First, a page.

September 2018
Volume 18, Issue 10
Open Access
Vision Sciences Society Annual Meeting Abstract  |   September 2018
Population receptive fields in V1 enlarge as luminance is reduced from photopic to scotopic levels
Author Affiliations
  • Antony Morland
    Department of Psychology, University of YorkYork Neuroimaging Centre, University of York
  • Barbar Molz
    Department of Psychology, University of York
  • Rebecca Lowndes
    Department of Psychology, University of York
  • Andre Gouws
    Department of Psychology, University of YorkYork Neuroimaging Centre, University of York
  • Heidi Baseler
    Department of Psychology, University of YorkHull-York Medical School, University of York
Journal of Vision September 2018, Vol.18, 577. doi:10.1167/18.10.577
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      Antony Morland, Barbar Molz, Rebecca Lowndes, Andre Gouws, Heidi Baseler; Population receptive fields in V1 enlarge as luminance is reduced from photopic to scotopic levels. Journal of Vision 2018;18(10):577. doi: 10.1167/18.10.577.

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      © ARVO (1962-2015); The Authors (2016-present)

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Abstract

Under photopic conditions visual information is processed at the retinal level by cone photoreceptors while under scotopic light conditions visual signals are solely conveyed by rod photoreceptors. There is a markedly different distribution of rods and cones across the retina, most notably in the central fovea, where only cones are found. Spatial resolution is lower under scotopic compared to photopic conditions even at eccentricities at which there are greater rods than cones. This largely reflects the greater spatial summation in the rod compared to cone system. We sought to examine whether the increased spatial integration that is a feature of the rod pathway is reflected in changes in population receptive field characteristics in primary visual cortex. To this end we employed established population receptive field mapping techniques under four different luminances – two high light levels, 600 and 20 cdm-2, at which cones operate and two lower light levels 0.01 and 0.002 cdm-2, at which only rods operate. We then evaluated the population receptive field size in V1's representation of ~5-8deg eccentricity. This representation can be driven by either rods or cones. We found a strong effect of light level on population receptive field size, with the lower, scotopic light levels yielding larger estimates of size than those obtained at light levels that drive cones. However, there was no significant change in population receptive field size for the two of luminance levels used to drive cones or for the two used to drive rods. Our finding is in line with our hypothesis that neurons integrate information over larger areas of the visual field under scotopic compared to bright light conditions, highlighting the differences in spatial integration of the rod and cone pathways.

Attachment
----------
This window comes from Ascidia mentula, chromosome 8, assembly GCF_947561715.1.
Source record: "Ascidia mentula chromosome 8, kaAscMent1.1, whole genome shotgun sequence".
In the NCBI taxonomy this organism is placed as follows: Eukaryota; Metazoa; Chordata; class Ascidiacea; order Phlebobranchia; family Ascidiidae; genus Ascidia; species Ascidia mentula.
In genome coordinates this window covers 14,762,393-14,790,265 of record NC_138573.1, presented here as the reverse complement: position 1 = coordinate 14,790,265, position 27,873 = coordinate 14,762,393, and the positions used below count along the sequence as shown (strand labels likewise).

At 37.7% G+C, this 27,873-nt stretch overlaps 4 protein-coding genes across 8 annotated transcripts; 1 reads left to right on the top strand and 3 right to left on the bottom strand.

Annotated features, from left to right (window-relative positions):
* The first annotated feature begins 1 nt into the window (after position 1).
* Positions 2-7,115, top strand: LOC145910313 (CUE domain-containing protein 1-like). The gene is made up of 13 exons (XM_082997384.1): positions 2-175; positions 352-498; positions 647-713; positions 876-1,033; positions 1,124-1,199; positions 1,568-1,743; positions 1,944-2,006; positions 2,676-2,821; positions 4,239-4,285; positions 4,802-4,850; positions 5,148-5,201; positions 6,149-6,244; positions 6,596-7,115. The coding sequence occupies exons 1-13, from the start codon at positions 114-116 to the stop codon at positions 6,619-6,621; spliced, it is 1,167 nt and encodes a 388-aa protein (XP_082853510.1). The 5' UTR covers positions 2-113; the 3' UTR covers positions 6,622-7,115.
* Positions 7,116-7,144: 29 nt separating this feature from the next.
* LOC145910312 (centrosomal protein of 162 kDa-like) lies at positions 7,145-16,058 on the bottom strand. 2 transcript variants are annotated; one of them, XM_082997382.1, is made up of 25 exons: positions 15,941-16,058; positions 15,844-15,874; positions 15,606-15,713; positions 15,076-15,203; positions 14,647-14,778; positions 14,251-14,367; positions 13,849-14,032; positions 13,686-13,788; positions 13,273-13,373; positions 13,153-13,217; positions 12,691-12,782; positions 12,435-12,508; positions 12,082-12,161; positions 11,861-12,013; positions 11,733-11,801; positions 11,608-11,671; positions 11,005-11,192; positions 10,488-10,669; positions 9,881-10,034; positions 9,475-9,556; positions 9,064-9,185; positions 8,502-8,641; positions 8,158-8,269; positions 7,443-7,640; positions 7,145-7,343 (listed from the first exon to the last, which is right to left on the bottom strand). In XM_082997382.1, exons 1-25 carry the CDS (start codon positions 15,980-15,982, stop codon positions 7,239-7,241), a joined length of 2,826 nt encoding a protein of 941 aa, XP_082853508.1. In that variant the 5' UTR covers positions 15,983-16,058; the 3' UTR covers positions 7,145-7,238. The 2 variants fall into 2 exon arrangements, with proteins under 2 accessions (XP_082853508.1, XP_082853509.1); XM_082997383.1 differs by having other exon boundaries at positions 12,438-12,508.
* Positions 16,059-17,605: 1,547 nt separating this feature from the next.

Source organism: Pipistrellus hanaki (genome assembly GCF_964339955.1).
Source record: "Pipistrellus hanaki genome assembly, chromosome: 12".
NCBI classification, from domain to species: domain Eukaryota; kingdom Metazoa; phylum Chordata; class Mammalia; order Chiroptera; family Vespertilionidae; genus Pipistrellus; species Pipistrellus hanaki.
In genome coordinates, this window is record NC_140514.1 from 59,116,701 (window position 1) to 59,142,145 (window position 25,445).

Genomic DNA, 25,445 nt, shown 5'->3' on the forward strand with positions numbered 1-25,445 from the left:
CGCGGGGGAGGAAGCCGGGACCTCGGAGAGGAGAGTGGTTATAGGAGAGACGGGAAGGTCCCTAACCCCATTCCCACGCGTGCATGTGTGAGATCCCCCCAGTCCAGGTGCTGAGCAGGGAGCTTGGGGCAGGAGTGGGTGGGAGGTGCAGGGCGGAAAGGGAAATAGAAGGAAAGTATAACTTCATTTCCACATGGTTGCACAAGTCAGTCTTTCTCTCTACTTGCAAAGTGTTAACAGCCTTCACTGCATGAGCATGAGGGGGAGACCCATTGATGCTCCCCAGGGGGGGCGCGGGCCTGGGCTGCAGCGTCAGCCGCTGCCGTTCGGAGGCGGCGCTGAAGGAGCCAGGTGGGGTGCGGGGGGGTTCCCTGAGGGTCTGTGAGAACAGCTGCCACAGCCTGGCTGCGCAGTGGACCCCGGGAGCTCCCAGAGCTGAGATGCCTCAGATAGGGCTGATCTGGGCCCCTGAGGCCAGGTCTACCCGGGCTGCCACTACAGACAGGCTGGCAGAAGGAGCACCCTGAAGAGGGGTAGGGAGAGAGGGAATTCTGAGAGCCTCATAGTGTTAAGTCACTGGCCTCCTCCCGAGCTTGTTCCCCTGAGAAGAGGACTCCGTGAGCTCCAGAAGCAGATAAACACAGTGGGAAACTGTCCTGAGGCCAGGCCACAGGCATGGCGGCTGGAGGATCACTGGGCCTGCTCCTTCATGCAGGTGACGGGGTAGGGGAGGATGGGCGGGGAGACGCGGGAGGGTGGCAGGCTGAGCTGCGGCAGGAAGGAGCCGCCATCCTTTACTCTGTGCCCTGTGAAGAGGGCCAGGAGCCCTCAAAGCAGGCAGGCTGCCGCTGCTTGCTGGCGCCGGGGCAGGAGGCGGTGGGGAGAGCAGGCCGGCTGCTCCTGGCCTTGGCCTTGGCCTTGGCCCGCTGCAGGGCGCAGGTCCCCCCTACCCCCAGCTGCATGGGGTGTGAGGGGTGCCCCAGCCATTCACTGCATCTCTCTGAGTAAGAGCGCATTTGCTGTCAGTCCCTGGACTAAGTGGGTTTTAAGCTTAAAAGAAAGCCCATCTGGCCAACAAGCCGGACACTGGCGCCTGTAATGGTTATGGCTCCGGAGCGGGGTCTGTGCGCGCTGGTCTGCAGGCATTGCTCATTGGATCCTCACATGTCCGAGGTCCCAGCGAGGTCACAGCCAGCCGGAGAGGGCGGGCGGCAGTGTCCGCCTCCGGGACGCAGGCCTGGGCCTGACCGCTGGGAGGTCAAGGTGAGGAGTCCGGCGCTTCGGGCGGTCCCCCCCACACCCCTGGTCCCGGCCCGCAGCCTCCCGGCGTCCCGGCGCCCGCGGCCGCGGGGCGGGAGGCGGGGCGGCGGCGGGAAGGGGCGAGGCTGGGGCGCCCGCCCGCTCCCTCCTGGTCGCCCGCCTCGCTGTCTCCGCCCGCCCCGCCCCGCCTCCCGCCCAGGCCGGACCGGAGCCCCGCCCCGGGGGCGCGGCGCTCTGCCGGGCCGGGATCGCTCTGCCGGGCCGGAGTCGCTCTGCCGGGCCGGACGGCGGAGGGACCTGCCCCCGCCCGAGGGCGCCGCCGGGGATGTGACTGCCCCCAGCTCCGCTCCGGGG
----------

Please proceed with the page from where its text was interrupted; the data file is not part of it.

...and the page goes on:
Meeting abstract presented at VSS 2018

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